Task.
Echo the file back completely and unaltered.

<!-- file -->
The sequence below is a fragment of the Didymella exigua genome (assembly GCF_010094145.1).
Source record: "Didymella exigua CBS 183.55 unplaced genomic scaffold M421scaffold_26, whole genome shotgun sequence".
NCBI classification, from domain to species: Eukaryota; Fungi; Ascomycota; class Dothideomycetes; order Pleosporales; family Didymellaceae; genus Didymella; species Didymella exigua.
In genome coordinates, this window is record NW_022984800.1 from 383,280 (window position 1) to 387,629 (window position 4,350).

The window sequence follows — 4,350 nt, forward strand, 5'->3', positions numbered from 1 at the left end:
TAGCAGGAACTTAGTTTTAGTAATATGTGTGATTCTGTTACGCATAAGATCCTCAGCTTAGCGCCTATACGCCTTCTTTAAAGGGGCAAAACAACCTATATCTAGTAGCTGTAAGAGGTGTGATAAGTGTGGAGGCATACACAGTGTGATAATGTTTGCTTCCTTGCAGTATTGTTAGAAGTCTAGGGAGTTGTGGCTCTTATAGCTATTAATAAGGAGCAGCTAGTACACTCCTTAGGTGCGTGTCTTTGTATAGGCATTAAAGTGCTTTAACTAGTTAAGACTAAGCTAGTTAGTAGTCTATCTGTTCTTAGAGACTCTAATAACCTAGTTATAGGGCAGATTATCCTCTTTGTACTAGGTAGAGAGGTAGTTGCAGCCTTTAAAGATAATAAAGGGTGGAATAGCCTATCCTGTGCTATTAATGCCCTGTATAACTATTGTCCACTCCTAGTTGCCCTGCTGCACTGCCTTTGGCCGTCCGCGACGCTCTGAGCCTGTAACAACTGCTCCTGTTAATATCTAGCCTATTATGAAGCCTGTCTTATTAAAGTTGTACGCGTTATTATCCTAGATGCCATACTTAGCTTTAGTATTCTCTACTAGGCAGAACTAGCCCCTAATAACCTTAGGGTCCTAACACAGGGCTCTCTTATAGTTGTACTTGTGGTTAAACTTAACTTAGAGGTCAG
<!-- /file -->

The sequence below is a fragment of the Didymella exigua genome (assembly GCF_010094145.1).
Source record: "Didymella exigua CBS 183.55 unplaced genomic scaffold M421scaffold_26, whole genome shotgun sequence".
NCBI classification, from domain to species: Eukaryota; Fungi; Ascomycota; class Dothideomycetes; order Pleosporales; family Didymellaceae; genus Didymella; species Didymella exigua.
In genome coordinates, this window is record NW_022984800.1 from 383,280 (window position 1) to 387,629 (window position 4,350).

The window sequence follows — 4,350 nt, forward strand, 5'->3', positions numbered from 1 at the left end:
TAGCAGGAACTTAGTTTTAGTAATATGTGTGATTCTGTTACGCATAAGATCCTCAGCTTAGCGCCTATACGCCTTCTTTAAAGGGGCAAAACAACCTATATCTAGTAGCTGTAAGAGGTGTGATAAGTGTGGAGGCATACACAGTGTGATAATGTTTGCTTCCTTGCAGTATTGTTAGAAGTCTAGGGAGTTGTGGCTCTTATAGCTATTAATAAGGAGCAGCTAGTACACTCCTTAGGTGCGTGTCTTTGTATAGGCATTAAAGTGCTTTAACTAGTTAAGACTAAGCTAGTTAGTAGTCTATCTGTTCTTAGAGACTCTAATAACCTAGTTATAGGGCAGATTATCCTCTTTGTACTAGGTAGAGAGGTAGTTGCAGCCTTTAAAGATAATAAAGGGTGGAATAGCCTATCCTGTGCTATTAATGCCCTGTATAACTATTGTCCACTCCTAGTTGCCCTGCTGCACTGCCTTTGGCCGTCCGCGACGCTCTGAGCCTGTAACAACTGCTCCTGTTAATATCTAGCCTATTATGAAGCCTGTCTTATTAAAGTTGTACGCGTTATTATCCTAGATGCCATACTTAGCTTTAGTATTCTCTACTAGGCAGAACTAGCCCCTAATAACCTTAGGGTCCTAACACAGGGCTCTCTTATAGTTGTACTTGTGGTTAAACTTAACTTAGAGGTCAG